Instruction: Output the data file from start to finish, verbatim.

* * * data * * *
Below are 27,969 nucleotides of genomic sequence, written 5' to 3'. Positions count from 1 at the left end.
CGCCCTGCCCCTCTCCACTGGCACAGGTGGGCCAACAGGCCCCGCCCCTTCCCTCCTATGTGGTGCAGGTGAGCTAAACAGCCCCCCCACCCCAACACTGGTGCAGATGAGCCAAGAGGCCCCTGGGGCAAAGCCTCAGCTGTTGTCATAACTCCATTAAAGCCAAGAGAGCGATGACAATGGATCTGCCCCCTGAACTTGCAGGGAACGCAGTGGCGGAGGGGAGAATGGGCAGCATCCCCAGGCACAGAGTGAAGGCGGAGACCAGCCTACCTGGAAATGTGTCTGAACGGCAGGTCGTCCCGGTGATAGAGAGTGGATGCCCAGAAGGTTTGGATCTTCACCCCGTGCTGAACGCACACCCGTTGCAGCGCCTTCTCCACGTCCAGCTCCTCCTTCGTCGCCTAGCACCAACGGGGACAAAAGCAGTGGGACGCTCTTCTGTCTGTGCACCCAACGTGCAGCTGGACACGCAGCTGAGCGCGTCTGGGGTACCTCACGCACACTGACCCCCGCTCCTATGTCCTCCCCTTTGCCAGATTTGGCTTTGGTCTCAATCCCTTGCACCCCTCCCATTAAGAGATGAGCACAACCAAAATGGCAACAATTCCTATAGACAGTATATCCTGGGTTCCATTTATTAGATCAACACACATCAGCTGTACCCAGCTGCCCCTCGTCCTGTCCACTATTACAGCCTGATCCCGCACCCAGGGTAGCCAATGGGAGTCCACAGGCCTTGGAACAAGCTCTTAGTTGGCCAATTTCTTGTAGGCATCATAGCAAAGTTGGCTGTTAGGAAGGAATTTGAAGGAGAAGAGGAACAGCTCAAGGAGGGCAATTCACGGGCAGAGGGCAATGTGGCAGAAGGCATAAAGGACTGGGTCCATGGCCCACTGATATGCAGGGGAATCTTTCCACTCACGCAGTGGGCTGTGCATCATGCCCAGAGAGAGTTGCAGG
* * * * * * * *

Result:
Below are 27,969 nucleotides of genomic sequence, written 5' to 3'. Positions count from 1 at the left end.
CGCCCTGCCCCTCTCCACTGGCACAGGTGGGCCAACAGGCCCCGCCCCTTCCCTCCTATGTGGTGCAGGTGAGCTAAACAGCCCCCCCACCCCAACACTGGTGCAGATGAGCCAAGAGGCCCCTGGGGCAAAGCCTCAGCTGTTGTCATAACTCCATTAAAGCCAAGAGAGCGATGACAATGGATCTGCCCCCTGAACTTGCAGGGAACGCAGTGGCGGAGGGGAGAATGGGCAGCATCCCCAGGCACAGAGTGAAGGCGGAGACCAGCCTACCTGGAAATGTGTCTGAACGGCAGGTCGTCCCGGTGATAGAGAGTGGATGCCCAGAAGGTTTGGATCTTCACCCCGTGCTGAACGCACACCCGTTGCAGCGCCTTCTCCACGTCCAGCTCCTCCTTCGTCGCCTAGCACCAACGGGGACAAAAGCAGTGGGACGCTCTTCTGTCTGTGCACCCAACGTGCAGCTGGACACGCAGCTGAGCGCGTCTGGGGTACCTCACGCACACTGACCCCCGCTCCTATGTCCTCCCCTTTGCCAGATTTGGCTTTGGTCTCAATCCCTTGCACCCCTCCCATTAAGAGATGAGCACAACCAAAATGGCAACAATTCCTATAGACAGTATATCCTGGGTTCCATTTATTAGATCAACACACATCAGCTGTACCCAGCTGCCCCTCGTCCTGTCCACTATTACAGCCTGATCCCGCACCCAGGGTAGCCAATGGGAGTCCACAGGCCTTGGAACAAGCTCTTAGTTGGCCAATTTCTTGTAGGCATCATAGCAAAGTTGGCTGTTAGGAAGGAATTTGAAGGAGAAGAGGAACAGCTCAAGGAGGGCAATTCACGGGCAGAGGGCAATGTGGCAGAAGGCATAAAGGACTGGGTCCATGGCCCACTGATATGCAGGGGAATCTTTCCACTCACGCAGTGGGCTGTGCATCATGCCCAGAGAGAGTTGCAGG